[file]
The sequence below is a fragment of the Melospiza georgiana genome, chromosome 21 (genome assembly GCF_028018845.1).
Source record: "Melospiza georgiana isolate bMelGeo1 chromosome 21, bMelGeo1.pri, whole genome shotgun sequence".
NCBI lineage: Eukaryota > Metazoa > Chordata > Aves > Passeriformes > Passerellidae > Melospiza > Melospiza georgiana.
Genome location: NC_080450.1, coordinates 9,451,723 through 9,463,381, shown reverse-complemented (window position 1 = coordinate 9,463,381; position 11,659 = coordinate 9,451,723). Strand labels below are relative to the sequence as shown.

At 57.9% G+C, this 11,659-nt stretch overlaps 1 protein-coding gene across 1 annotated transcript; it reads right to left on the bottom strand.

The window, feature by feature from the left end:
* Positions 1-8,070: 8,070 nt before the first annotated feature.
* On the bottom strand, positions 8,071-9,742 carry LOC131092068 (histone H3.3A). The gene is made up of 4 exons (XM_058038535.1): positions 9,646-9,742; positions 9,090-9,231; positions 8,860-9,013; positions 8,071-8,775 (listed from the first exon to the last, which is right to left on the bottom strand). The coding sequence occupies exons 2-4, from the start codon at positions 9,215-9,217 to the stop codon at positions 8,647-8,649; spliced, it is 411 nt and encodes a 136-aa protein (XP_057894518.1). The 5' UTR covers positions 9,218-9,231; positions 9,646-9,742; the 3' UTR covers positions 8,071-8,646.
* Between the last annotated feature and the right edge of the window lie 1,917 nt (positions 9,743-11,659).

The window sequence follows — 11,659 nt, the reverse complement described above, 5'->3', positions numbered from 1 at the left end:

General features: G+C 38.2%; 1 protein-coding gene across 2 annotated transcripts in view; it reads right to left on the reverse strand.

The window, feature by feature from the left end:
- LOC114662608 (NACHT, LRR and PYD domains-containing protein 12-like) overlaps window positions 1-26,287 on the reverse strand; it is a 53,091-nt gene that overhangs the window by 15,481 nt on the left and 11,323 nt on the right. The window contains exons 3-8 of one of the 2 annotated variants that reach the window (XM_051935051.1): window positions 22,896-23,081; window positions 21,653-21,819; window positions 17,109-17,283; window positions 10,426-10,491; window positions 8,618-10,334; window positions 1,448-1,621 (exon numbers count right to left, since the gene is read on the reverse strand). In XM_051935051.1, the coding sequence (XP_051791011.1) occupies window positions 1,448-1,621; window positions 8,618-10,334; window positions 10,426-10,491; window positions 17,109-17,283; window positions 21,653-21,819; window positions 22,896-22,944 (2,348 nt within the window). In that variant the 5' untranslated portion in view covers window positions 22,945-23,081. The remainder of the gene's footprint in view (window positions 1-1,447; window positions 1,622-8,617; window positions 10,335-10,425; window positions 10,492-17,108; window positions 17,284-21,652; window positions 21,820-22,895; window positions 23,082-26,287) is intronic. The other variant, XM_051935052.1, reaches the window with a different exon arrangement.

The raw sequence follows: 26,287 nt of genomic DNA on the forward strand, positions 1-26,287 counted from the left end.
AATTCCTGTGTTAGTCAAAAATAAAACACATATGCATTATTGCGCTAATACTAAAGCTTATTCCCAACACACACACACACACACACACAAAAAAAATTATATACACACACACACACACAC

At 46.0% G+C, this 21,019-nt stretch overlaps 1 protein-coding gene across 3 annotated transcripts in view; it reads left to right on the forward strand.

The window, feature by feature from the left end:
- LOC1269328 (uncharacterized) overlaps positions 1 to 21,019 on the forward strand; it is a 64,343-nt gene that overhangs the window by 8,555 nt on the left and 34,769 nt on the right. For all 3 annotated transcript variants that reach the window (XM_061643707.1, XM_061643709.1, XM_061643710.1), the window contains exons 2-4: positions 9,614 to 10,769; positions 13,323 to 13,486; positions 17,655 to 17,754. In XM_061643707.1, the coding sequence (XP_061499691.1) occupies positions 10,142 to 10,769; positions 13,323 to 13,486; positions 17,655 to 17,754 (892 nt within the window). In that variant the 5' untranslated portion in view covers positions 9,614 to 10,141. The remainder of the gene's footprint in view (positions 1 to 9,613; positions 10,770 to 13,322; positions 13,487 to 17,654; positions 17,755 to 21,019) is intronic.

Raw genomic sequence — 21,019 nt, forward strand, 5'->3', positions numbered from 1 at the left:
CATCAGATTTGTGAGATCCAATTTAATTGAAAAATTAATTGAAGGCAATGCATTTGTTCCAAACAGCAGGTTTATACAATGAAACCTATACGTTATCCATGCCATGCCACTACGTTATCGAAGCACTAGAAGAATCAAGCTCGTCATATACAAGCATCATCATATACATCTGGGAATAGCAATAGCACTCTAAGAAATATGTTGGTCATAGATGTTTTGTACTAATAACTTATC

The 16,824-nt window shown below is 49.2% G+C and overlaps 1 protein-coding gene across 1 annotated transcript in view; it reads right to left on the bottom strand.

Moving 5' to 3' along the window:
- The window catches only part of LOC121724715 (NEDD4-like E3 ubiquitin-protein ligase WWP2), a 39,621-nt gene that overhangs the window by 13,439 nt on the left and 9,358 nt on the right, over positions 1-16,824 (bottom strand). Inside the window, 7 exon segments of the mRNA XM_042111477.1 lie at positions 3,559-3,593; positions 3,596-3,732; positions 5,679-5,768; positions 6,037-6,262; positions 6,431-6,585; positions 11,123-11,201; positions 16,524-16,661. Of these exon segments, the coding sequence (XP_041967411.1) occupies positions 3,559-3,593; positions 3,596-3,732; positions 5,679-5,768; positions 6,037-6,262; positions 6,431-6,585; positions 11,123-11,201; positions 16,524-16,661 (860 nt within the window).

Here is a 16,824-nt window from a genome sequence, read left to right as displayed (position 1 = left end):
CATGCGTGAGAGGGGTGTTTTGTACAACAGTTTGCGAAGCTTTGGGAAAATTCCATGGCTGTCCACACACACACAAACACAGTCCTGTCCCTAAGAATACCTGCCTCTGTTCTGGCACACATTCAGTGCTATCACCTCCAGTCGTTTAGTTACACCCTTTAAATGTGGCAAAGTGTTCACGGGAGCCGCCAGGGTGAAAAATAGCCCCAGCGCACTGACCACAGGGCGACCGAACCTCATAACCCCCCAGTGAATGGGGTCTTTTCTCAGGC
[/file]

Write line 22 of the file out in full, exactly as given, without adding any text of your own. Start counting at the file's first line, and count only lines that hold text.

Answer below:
Moving 5' to 3' along the window: